Accessibility a must on Cabrini’s campus

By Katie Reing
February 7, 2002

Let me preface this article by saying how much I enjoy being a student here at Cabrini. I enjoy living on campus and think I go to a great college. Really, I do. Honest. That being said, I have a complaint.

I think Cabrini is not conscious of the needs of the handicapped students that attend this institution. More than that, I think Cabrini does not plan for the needs of future handicapped students.

Now, don’t get me wrong. I know Cabrini has made some great efforts in their new endeavors. The New Residence Hall, though lacking a name, has wonderful handicapped accessibility. Similarly, the Apartment Complex and the Dixon Center are also handicapped accessible. No, I’m talking about the older buildings on Cabrini’s campus.

Take for example, Woodcrest Dormitory. This building was built before the Americans with Disabilities Act of 1992 required them to make the building handicapped accessible. Over the summer a new set of front steps was constructed for Woodcrest.

However, since the building is “grandfathered” and does not have to be handicapped accessible, when the new front steps were made, they were not made with a ramp. Now I know you are saying, “Katie, what’s the point? The rest of Woodcrest is still not handicapped accessible, why bother?”

Here’s why: What if in next year’s incoming freshman class there is a student with a parent or sibling who is handicapped? What if next year there’s a class project and the group (which includes a handicapped student) meets in the Woodcrest lobby to compare notes? Simple little things like that. I mean, they were rebuilding the steps anyway. Why not make them handicapped accessible while they were at it? Just because they don’t have to does not mean they shouldn’t.

Second example: The new communications center in Founder’s Hall. The only accessible feature is the doors to the radio studios can be powered by remote for handicapped students.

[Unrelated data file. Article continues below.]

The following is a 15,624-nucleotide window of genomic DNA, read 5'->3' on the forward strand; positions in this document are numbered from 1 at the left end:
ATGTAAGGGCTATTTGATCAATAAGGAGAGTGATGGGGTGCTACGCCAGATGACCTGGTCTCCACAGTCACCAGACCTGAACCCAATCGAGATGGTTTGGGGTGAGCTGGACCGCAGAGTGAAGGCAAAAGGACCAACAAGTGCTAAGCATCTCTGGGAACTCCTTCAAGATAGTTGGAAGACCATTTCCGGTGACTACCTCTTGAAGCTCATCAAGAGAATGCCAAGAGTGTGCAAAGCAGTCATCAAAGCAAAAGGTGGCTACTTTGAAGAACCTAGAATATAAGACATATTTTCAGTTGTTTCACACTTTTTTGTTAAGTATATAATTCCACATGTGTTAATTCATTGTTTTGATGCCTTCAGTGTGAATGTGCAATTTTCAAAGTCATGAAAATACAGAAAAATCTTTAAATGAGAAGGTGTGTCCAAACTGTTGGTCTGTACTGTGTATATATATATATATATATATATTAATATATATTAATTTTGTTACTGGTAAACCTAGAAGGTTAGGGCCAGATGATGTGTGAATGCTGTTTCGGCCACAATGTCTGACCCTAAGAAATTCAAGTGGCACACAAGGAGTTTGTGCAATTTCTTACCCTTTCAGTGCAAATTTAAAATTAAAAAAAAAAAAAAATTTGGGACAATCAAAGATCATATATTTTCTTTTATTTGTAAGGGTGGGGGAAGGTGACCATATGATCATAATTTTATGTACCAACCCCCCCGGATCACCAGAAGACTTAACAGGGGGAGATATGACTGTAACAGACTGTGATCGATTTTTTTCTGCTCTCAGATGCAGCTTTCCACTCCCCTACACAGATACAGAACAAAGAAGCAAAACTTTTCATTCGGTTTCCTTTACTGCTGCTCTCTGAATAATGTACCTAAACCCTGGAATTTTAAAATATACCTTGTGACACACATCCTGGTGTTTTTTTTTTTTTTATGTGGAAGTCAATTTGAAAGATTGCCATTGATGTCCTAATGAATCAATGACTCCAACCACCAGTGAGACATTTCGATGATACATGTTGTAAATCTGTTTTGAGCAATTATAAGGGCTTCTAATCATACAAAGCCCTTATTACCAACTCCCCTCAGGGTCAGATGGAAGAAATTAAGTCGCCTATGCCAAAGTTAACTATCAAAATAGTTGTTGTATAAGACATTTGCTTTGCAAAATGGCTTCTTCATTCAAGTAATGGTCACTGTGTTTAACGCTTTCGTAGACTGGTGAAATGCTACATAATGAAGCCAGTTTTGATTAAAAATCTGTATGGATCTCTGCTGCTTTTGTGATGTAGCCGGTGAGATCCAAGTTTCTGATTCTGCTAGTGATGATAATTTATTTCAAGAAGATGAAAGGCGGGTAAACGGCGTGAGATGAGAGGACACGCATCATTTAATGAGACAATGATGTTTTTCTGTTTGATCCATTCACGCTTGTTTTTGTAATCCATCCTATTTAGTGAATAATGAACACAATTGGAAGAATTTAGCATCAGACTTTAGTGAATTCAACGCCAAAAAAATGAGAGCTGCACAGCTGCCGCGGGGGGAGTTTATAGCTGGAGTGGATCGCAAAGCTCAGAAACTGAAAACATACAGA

Even that is small potatoes when you think about all that is in the wing: TV studios, editing bays, computer labs, graphic design labs, newsroom none of them are accessible. And what about the double doors leading into the wing or into the radio station? You guessed it, not handicapped accessible.

The rest of Founder’s Hall has accessible features, why was this edition built without the features? It is rather presumptuous and ignorant of us to think that there will never be any handicapped communications students, don’t you think?

Last March, the Loquitur published an article on handicapped accessibility on campus. One of the major stumbling blocks listed for making improvements to our campus’ accessibility is money. Making the doors to the radio studios accessible was reported as costing $4,000.

Here’s a thought: What if they did it right the first time and made it handicapped accessible instead of having to go back and redo it. I’m willing to bet it would be cheaper.

My point is, as a campus community we need to be aware of one another and of each other’s needs. We should think and plan ahead before we go rushing into remodeling buildings and walkways. It is apart of the Cabrini Mission Statement. It is a part of “Education of the Heart.” Now we just need to live it.

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Katie Reing

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